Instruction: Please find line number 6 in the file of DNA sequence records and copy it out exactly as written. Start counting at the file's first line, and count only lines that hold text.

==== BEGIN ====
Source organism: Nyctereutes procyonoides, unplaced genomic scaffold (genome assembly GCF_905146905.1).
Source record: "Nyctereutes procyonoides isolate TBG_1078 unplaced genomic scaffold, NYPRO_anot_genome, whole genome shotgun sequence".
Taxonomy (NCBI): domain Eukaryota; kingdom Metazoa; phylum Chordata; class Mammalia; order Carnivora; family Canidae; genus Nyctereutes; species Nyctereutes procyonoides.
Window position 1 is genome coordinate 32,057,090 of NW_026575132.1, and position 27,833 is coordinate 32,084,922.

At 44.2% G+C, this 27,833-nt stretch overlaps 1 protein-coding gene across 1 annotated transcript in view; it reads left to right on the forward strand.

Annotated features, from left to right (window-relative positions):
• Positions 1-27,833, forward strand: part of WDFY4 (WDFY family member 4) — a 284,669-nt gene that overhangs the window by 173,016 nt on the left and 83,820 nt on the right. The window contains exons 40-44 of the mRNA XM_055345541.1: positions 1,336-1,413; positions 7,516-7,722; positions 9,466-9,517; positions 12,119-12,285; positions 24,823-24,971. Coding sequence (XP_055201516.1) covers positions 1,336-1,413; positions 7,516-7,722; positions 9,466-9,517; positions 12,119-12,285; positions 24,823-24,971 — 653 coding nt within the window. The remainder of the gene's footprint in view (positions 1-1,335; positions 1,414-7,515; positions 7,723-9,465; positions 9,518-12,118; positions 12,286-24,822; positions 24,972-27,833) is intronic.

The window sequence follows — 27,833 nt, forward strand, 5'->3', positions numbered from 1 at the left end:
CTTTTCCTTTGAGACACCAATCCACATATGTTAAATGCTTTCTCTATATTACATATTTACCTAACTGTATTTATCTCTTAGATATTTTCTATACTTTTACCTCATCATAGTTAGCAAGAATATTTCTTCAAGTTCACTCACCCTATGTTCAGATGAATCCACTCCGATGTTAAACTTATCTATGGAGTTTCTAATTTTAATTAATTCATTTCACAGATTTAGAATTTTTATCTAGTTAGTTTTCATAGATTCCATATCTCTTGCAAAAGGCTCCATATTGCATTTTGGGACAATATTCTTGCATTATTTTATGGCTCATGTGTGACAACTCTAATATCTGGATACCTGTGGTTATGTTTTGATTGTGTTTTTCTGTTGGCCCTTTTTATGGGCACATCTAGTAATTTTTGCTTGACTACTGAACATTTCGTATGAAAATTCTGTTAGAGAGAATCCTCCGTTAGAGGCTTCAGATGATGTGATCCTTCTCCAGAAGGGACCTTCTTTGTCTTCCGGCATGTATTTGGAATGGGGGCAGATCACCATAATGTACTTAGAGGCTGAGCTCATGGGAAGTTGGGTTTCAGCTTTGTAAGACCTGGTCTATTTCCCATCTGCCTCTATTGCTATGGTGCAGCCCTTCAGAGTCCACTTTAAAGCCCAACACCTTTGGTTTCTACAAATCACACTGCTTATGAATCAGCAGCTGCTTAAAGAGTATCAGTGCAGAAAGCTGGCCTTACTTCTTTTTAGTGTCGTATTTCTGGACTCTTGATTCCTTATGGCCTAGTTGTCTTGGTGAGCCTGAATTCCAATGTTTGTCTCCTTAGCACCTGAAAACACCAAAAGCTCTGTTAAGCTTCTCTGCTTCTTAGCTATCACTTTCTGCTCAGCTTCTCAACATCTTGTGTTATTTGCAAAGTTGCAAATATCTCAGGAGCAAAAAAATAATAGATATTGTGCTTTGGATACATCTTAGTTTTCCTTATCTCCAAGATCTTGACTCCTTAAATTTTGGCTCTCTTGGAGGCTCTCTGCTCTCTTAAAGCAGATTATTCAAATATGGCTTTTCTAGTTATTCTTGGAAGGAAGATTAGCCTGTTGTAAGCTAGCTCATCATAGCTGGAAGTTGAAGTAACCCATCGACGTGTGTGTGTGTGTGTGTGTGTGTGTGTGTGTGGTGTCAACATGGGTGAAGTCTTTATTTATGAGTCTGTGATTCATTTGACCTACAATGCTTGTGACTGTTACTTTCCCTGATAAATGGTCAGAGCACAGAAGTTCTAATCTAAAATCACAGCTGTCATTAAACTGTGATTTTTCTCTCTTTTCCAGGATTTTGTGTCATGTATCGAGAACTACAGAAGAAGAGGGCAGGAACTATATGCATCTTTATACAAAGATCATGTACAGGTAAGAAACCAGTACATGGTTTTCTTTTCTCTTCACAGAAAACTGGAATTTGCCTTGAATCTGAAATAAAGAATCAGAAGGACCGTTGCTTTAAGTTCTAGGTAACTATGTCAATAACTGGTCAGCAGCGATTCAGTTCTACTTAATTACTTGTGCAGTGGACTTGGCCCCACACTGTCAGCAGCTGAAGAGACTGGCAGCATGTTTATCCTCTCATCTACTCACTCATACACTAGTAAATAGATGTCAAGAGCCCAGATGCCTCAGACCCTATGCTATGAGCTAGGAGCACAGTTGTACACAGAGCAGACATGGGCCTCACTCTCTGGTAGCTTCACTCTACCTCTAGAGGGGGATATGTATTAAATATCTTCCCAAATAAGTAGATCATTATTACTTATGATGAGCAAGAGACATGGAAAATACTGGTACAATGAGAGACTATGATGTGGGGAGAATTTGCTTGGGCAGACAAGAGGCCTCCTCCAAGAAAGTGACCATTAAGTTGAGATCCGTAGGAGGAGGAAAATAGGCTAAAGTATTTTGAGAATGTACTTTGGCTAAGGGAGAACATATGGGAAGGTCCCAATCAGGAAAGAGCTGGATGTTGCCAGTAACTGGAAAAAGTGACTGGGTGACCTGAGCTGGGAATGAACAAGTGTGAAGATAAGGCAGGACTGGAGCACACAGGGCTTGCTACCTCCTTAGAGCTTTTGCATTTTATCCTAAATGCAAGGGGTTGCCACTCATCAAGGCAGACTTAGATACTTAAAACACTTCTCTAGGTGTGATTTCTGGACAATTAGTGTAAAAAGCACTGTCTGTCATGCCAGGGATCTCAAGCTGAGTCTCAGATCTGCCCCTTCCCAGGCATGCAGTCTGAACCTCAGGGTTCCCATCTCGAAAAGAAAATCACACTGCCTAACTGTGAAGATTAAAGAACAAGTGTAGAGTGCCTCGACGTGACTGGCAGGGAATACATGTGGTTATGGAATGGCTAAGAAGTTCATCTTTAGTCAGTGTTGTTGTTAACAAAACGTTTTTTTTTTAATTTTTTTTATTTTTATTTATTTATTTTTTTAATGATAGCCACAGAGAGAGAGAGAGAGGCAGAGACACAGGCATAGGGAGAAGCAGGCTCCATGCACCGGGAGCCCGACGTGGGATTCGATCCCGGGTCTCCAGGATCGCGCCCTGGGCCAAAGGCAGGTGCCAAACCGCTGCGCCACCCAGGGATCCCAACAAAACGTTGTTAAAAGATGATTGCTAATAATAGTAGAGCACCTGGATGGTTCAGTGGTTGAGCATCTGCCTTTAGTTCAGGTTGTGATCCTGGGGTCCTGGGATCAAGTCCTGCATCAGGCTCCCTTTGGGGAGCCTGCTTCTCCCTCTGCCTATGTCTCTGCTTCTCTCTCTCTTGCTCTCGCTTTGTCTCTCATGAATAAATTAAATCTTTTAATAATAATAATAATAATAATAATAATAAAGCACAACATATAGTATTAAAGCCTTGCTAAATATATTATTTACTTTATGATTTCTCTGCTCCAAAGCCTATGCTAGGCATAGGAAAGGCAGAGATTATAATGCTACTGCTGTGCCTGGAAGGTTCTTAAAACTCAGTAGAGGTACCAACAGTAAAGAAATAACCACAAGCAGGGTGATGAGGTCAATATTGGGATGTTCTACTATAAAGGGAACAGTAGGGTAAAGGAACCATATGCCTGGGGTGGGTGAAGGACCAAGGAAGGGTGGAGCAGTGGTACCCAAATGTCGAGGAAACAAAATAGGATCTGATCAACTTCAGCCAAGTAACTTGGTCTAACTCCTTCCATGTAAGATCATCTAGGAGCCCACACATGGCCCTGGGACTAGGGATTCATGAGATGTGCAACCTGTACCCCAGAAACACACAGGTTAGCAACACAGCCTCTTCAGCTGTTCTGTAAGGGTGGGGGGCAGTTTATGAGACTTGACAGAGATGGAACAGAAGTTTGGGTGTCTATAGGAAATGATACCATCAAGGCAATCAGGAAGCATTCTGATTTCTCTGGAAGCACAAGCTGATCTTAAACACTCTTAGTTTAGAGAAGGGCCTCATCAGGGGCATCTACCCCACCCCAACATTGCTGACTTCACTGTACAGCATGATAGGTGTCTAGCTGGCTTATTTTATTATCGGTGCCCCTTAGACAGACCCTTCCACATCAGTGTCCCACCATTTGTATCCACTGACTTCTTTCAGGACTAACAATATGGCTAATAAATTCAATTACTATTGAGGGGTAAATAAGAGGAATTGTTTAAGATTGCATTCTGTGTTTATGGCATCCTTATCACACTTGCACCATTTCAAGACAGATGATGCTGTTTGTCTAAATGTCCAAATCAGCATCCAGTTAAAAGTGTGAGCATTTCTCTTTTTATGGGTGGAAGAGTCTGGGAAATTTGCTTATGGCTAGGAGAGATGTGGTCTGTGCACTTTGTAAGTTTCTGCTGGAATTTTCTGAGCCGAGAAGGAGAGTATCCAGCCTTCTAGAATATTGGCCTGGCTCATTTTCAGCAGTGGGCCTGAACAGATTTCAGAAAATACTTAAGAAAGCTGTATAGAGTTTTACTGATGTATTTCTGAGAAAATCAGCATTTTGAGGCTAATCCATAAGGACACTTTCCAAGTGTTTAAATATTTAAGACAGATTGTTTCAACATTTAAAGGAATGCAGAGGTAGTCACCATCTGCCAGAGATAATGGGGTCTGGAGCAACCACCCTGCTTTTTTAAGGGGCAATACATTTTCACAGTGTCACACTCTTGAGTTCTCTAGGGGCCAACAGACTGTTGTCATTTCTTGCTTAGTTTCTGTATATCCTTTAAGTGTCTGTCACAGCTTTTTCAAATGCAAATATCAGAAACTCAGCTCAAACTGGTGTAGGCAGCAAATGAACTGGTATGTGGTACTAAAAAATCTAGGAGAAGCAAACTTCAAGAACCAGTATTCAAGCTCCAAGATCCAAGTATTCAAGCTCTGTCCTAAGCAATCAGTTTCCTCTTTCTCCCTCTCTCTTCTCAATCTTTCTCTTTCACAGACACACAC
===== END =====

Annotated features, from left to right (window-relative positions):